How do you land a job when most every nation in the world has a vote? Talk. A lot.
And what better place to do it than the annual global gabfest sponsored by the World Economic Forum at Davos, Switzerland?
Longtime Indonesian trade and now economy minister Mari Pangestu is one of the nine people who want to become the next director general of the World Trade Organization, and her week in the Alps will not leave much time for skiing despite the fine conditions (sunny on Thursday, temperatures right at freezing, light wind and a minimum 60 centimeter base).
“I am meeting as many people as possible – government ministers, thought makers, economists, Joe Stiglitz, Jeffrey Sachs – just to exchange views. How do we really achieve our vision?” said Pangestu in a telephone interview. She said her week at Davos would include face-to-face sessions with cabinet ministers from 15 nations to try to build her case. She'll be lobbying in the United States and China as well.
At least three of the other candidates for the job are in Davos, and next week all nine are slated to gather a couple of 100 miles up the road at WTO headquarters in Geneva for formal interviews with the delegates from the 157 nations that belong to the trade body.
The dilemma they will all face: How to stand out in a crowd when everybody believes in roughly the same thing, i.e. freer trade? The Doha round of world trade talks stalled for a reason, and Pangestu said no one is kidding themselves that it will be easy to convince, for example, developed nations to give up on some of their agriculture subsidy policies, or convince a nation like China that it should no longer expect all the protections of a developing nation.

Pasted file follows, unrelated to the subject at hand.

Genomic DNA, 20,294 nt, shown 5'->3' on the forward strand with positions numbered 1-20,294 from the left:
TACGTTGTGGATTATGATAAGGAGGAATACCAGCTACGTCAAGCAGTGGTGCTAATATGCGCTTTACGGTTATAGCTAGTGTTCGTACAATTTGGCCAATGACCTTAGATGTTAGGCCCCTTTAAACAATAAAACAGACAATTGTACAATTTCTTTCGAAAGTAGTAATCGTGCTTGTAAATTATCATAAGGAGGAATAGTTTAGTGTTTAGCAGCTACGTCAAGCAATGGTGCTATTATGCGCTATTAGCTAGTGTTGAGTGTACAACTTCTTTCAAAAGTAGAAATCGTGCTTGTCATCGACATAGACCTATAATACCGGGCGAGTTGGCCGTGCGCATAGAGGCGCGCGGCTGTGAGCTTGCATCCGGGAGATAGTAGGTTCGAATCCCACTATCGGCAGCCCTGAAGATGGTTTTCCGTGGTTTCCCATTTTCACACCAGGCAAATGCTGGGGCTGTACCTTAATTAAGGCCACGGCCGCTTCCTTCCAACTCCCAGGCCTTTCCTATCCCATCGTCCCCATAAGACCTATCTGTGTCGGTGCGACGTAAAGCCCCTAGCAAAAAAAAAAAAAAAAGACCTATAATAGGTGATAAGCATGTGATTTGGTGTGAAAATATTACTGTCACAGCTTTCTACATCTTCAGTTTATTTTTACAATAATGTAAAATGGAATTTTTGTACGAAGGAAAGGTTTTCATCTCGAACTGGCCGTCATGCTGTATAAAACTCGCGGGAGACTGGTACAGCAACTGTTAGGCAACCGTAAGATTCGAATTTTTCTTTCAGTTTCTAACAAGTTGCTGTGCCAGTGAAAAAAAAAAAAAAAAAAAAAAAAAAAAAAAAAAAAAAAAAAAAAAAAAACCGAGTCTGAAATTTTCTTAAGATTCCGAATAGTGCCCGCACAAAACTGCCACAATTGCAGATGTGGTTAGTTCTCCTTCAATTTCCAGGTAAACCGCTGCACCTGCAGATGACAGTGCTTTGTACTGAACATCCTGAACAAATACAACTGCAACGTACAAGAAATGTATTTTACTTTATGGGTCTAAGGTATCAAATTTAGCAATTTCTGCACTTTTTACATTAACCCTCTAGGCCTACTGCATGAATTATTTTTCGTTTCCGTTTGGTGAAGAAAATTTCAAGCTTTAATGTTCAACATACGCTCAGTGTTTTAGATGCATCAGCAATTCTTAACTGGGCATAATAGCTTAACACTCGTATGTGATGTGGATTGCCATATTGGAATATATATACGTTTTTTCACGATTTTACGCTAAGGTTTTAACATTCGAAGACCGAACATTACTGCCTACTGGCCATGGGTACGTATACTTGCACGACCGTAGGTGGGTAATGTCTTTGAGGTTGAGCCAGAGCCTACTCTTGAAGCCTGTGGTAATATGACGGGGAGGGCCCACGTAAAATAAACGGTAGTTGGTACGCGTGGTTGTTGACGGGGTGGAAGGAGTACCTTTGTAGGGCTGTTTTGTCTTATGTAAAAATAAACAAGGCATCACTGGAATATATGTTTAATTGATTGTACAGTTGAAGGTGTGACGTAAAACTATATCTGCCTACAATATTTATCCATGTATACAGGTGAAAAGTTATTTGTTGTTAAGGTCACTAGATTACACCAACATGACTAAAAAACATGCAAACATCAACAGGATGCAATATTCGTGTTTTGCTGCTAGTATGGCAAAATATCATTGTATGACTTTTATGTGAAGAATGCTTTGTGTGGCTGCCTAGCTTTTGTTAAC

“I don’t underestimate the difficulties of finding common ground,” she said. “If it was easy we would have completed negotiations long ago. It is such a more complex world.”
In the meantime, she said more targeted efforts – to try to ensure goods moving around the world as part of multinational supply chains aren’t held up or taxed too heavily as they pass through different countries – should be a focus of the organization.
The problem is that all the candidates are likely to say pretty much the same thing. This is trade after all, not a debate over gun control in the United States.
Regional politics may play a role. The nine candidates are largely from developing countries and none are from Europe or the United States: This is a contest among Asia, Africa and Latin America. Major nations have remained mum on their choice so far, though Indian industry minister Anand Sharma said in Davos this week that his nation wants a WTO head from a developing country that will focus on the “development dimension” of the organization’s work.
That probably means someone willing to lean a bit harder on Europe and the United States than on the Indias and Brazils of the world.
Politics, diplomacy, regional friendships (or not), “at the end of the day there will be all these considerations,” Pangestu said, along with – perhaps most importantly – an evaluation of who can best manage the complexities of an institution where national interests inevitably clash.
“You have to have competence, leadership and management,” she said. “If I was not running, those are the goals.”